Also, she is incredibly generous and she would talk with us about the scenes before we shot them, and she would ask us what we were thinking about it. There was a real exchange between her and us, and that really did make us feel great.

- As I said, the movie is released today, so how are you finding the early response to the film?

I have been in Africa for a month so I have no idea how it is going. I really don’t like to look at numbers - I think it is pretty absurd as it is not by job; I am not a producer.

I am pretty selfish when it comes to the experience, and I was very happy with the shooting, with the work that I did, working with Spielberg, working with the amazing Lasse Hallström, and becoming friends with Manish. I am just happy that all that went well.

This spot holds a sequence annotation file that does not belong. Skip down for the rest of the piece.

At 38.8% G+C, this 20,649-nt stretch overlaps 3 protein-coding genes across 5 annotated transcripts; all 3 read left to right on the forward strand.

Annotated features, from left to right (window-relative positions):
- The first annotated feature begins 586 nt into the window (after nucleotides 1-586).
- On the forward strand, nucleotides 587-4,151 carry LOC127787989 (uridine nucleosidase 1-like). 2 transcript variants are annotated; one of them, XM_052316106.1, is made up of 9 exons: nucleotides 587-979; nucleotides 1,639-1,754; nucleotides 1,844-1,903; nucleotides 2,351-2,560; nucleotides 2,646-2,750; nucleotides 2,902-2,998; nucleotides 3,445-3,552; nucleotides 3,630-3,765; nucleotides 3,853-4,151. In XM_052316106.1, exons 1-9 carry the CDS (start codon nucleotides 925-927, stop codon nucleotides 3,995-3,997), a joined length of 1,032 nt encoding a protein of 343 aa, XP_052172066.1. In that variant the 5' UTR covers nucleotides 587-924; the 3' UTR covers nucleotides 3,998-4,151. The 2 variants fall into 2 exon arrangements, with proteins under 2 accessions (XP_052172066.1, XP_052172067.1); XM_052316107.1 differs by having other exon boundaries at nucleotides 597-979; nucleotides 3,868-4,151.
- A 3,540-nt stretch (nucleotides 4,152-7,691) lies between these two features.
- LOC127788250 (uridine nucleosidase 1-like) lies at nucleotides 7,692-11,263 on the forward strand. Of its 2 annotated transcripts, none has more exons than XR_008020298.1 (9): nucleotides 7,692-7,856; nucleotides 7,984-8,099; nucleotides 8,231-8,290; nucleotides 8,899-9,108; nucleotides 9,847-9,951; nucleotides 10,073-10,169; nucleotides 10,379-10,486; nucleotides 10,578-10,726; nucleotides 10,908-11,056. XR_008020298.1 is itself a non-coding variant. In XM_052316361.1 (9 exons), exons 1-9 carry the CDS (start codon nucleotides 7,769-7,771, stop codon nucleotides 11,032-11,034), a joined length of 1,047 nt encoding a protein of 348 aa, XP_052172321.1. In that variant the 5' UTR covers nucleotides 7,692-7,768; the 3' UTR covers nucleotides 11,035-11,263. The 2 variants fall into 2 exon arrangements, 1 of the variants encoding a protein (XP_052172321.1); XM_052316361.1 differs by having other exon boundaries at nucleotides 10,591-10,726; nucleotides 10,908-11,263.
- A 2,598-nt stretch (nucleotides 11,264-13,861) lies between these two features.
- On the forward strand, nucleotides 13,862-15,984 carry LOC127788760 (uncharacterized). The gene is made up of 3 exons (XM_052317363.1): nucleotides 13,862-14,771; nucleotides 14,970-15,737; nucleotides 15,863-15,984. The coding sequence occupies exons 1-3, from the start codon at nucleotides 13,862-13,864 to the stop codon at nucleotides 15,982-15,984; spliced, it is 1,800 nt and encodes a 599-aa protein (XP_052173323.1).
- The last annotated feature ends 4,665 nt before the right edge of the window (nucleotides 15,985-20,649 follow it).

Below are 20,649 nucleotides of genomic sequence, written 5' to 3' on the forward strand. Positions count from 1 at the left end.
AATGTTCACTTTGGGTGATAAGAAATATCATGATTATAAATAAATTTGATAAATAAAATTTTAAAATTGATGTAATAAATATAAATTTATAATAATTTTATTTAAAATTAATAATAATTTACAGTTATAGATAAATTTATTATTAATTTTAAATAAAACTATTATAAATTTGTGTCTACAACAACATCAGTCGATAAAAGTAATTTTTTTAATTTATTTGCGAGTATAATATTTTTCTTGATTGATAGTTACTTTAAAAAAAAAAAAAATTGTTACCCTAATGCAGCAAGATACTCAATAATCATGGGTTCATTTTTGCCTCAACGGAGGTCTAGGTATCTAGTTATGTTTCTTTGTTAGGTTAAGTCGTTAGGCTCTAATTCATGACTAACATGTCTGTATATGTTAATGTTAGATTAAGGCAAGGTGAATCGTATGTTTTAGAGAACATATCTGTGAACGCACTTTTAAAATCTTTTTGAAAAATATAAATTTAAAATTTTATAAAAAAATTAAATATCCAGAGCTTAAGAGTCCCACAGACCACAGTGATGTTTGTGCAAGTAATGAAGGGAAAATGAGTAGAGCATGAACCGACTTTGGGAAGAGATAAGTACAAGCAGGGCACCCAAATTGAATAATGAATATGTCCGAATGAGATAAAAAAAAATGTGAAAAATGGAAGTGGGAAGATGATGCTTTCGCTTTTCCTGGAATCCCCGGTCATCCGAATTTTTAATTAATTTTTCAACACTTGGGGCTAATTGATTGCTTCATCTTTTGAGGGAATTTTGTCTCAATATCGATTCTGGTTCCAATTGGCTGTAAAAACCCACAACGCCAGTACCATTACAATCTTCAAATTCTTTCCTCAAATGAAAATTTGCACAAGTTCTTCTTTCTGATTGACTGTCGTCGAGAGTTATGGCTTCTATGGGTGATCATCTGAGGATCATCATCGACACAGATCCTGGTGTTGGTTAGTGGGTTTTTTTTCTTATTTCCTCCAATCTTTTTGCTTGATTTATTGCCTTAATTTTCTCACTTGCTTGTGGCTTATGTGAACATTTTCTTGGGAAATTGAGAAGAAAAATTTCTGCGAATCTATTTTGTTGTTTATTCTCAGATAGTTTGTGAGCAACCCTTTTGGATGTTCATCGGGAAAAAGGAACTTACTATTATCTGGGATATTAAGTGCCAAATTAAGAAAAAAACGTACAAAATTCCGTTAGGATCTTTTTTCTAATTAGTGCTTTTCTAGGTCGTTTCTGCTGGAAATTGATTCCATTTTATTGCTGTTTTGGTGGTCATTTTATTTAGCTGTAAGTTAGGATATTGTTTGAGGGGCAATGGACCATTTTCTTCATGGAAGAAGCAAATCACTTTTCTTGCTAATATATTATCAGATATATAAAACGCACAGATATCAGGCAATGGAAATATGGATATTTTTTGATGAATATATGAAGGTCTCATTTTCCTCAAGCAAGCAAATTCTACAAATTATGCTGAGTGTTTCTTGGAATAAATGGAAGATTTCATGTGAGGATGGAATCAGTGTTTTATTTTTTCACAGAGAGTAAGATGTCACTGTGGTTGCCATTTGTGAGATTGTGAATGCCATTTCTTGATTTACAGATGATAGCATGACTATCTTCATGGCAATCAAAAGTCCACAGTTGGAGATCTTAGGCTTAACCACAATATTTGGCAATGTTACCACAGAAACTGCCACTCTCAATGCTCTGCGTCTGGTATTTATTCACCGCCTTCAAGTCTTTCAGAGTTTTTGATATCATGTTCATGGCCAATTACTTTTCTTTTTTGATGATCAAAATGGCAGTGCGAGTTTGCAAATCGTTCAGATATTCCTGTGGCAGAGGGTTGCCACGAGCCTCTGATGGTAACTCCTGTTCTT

- You have also completed work on The Walk, so can you tell me a bit about that? The film sees you work with another great director in Robert Zemeckis.

Yeah!! We finished shooting a month ago. We shot the movie in Montreal, which was nice because that is where I was born and raised: we shot there for two months. Once again, it is about working with those directors who have so much experience but they are still very humble and nice: which is not always the case when you become that kind of genius.

Robert just knows exactly what he wants because he has his storyboard in his head. It is really easy and really comforting to work with someone like that because they have so much confidence in what he is doing.

Working with the cast was great and we really did have a lot of fun. Joseph Gordon-Levitt is probably the most professional and coolest guy that I have ever met (laughs). It was great working with him. Once again, I am very selfish about this experience because it was perfect and I couldn’t have asked for more.

- Finally, what's next for you going through the rest of this year?

I have no idea, and that is very exciting. I think I am going to work on my… I am an illustrator as well and do some street art, so I think I am just going to put a lot of energy into that field for a while.

The Hundred-Foot Journey is out now.